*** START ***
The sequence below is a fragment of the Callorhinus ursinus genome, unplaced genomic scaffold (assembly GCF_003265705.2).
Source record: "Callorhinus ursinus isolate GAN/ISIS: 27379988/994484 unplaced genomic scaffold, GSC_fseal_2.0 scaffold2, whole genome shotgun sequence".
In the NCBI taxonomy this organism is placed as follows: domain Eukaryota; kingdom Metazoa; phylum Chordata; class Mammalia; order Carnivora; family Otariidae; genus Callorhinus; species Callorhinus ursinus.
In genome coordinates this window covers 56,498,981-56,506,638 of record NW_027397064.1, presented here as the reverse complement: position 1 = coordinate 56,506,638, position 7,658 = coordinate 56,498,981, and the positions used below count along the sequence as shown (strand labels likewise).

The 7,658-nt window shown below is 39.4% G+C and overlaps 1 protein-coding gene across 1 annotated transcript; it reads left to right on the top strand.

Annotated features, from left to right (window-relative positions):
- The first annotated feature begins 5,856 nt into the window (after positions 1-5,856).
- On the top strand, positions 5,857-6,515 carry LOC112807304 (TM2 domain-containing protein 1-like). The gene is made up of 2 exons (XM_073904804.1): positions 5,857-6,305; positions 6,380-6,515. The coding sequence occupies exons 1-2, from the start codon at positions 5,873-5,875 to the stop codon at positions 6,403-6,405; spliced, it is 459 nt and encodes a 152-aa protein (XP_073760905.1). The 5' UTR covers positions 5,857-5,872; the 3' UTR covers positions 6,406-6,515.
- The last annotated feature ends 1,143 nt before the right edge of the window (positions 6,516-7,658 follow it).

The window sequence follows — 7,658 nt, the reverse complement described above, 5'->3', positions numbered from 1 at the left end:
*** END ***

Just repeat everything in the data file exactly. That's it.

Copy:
The sequence below is a fragment of the Callorhinus ursinus genome, unplaced genomic scaffold (assembly GCF_003265705.2).
Source record: "Callorhinus ursinus isolate GAN/ISIS: 27379988/994484 unplaced genomic scaffold, GSC_fseal_2.0 scaffold2, whole genome shotgun sequence".
In the NCBI taxonomy this organism is placed as follows: domain Eukaryota; kingdom Metazoa; phylum Chordata; class Mammalia; order Carnivora; family Otariidae; genus Callorhinus; species Callorhinus ursinus.
In genome coordinates this window covers 56,498,981-56,506,638 of record NW_027397064.1, presented here as the reverse complement: position 1 = coordinate 56,506,638, position 7,658 = coordinate 56,498,981, and the positions used below count along the sequence as shown (strand labels likewise).

The 7,658-nt window shown below is 39.4% G+C and overlaps 1 protein-coding gene across 1 annotated transcript; it reads left to right on the top strand.

Annotated features, from left to right (window-relative positions):
- The first annotated feature begins 5,856 nt into the window (after positions 1-5,856).
- On the top strand, positions 5,857-6,515 carry LOC112807304 (TM2 domain-containing protein 1-like). The gene is made up of 2 exons (XM_073904804.1): positions 5,857-6,305; positions 6,380-6,515. The coding sequence occupies exons 1-2, from the start codon at positions 5,873-5,875 to the stop codon at positions 6,403-6,405; spliced, it is 459 nt and encodes a 152-aa protein (XP_073760905.1). The 5' UTR covers positions 5,857-5,872; the 3' UTR covers positions 6,406-6,515.
- The last annotated feature ends 1,143 nt before the right edge of the window (positions 6,516-7,658 follow it).

The window sequence follows — 7,658 nt, the reverse complement described above, 5'->3', positions numbered from 1 at the left end: